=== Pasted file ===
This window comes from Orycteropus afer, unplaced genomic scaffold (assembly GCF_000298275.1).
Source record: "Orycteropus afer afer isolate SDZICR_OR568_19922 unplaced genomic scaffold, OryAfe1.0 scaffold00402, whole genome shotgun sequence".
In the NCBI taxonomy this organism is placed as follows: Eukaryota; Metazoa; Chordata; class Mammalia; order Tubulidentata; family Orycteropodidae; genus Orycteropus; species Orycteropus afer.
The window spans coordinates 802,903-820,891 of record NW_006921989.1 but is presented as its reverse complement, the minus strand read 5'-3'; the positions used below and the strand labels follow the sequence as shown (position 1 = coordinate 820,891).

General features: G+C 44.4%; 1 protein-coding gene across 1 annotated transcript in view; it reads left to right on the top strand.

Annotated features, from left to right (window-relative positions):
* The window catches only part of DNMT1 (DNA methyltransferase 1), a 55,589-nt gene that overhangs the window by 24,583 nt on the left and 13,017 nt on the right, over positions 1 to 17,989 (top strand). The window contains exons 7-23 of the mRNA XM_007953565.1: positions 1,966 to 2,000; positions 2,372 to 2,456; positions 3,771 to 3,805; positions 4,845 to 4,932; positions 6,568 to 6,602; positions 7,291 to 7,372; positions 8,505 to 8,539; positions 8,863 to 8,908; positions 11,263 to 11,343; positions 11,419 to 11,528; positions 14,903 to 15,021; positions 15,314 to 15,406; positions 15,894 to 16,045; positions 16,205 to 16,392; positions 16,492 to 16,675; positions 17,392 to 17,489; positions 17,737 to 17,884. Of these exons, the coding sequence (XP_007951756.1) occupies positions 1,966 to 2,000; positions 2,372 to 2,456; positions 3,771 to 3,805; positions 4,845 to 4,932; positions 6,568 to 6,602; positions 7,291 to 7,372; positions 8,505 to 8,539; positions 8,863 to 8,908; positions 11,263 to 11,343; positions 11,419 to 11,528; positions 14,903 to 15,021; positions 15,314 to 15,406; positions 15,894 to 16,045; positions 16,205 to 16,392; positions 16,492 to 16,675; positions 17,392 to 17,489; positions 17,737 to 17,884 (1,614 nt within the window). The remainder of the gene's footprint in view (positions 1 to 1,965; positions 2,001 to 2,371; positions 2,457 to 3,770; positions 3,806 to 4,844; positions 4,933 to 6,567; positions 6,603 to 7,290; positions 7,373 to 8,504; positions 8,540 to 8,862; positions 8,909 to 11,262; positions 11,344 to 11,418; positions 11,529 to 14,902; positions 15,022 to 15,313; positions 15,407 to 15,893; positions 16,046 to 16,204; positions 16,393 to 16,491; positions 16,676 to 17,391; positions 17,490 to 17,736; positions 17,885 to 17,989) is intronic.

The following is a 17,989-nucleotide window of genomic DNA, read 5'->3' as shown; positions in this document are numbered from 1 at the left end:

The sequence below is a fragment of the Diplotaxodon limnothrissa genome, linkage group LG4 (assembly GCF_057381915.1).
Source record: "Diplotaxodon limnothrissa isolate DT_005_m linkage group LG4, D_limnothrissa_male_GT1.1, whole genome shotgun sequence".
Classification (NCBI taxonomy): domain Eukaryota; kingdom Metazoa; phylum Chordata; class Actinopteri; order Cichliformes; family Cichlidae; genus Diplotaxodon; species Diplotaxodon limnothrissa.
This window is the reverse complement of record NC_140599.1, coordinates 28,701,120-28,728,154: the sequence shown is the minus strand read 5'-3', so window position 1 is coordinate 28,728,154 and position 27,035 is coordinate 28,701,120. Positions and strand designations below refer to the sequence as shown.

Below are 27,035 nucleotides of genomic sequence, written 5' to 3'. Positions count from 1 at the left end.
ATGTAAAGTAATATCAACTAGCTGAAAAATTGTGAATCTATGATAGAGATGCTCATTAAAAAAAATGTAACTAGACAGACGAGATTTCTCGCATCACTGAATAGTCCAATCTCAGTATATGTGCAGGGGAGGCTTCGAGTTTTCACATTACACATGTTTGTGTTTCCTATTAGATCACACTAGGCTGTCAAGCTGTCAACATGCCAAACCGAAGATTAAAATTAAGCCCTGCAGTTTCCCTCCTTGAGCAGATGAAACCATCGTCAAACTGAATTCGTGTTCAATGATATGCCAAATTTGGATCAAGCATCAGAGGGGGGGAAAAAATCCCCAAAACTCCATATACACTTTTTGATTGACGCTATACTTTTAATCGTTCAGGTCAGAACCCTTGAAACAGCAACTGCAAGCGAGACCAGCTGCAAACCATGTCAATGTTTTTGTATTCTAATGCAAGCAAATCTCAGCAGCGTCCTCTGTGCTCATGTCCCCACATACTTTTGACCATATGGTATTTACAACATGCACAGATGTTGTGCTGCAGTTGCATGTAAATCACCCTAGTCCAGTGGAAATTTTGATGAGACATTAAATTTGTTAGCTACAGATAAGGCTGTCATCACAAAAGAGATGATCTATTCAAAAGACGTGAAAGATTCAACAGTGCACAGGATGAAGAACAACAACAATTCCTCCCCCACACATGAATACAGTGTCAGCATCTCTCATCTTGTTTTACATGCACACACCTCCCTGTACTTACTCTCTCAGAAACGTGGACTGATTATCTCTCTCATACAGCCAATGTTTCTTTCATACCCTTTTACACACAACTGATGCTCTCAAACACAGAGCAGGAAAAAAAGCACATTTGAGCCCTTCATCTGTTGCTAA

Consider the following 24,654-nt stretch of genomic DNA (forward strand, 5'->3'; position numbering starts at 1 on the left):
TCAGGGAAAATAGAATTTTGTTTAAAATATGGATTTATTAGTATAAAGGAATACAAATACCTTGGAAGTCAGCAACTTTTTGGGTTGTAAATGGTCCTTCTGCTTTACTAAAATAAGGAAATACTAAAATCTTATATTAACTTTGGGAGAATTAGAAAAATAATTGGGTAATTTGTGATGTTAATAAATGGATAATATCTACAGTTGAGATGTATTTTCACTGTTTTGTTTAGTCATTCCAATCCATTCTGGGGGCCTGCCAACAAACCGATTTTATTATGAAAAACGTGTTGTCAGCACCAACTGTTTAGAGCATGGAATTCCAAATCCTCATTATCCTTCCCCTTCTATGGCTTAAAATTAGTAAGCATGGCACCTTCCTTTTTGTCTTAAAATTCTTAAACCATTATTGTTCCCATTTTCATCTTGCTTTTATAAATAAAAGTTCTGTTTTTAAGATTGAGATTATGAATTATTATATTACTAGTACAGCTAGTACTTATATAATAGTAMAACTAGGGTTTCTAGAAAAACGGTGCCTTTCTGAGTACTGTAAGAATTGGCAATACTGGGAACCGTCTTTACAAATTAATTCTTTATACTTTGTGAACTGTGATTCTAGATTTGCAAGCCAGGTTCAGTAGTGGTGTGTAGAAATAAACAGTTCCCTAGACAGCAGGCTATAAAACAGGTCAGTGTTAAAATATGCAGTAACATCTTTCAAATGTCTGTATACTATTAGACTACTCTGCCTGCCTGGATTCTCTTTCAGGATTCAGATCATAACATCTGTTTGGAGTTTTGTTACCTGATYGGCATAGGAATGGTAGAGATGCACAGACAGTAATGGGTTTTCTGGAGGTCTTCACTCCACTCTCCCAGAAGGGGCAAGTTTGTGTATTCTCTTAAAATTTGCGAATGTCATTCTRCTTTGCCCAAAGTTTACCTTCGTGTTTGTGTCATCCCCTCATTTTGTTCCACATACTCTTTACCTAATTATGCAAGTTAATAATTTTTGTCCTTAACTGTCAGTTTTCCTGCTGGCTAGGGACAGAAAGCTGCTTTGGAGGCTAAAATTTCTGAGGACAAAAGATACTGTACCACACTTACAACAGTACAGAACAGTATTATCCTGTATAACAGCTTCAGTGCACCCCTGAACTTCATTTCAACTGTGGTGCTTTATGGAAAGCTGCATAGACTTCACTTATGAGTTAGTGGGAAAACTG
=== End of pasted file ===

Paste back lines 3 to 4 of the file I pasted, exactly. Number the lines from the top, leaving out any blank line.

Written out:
In the NCBI taxonomy this organism is placed as follows: Eukaryota; Metazoa; Chordata; class Mammalia; order Tubulidentata; family Orycteropodidae; genus Orycteropus; species Orycteropus afer.
The window spans coordinates 802,903-820,891 of record NW_006921989.1 but is presented as its reverse complement, the minus strand read 5'-3'; the positions used below and the strand labels follow the sequence as shown (position 1 = coordinate 820,891).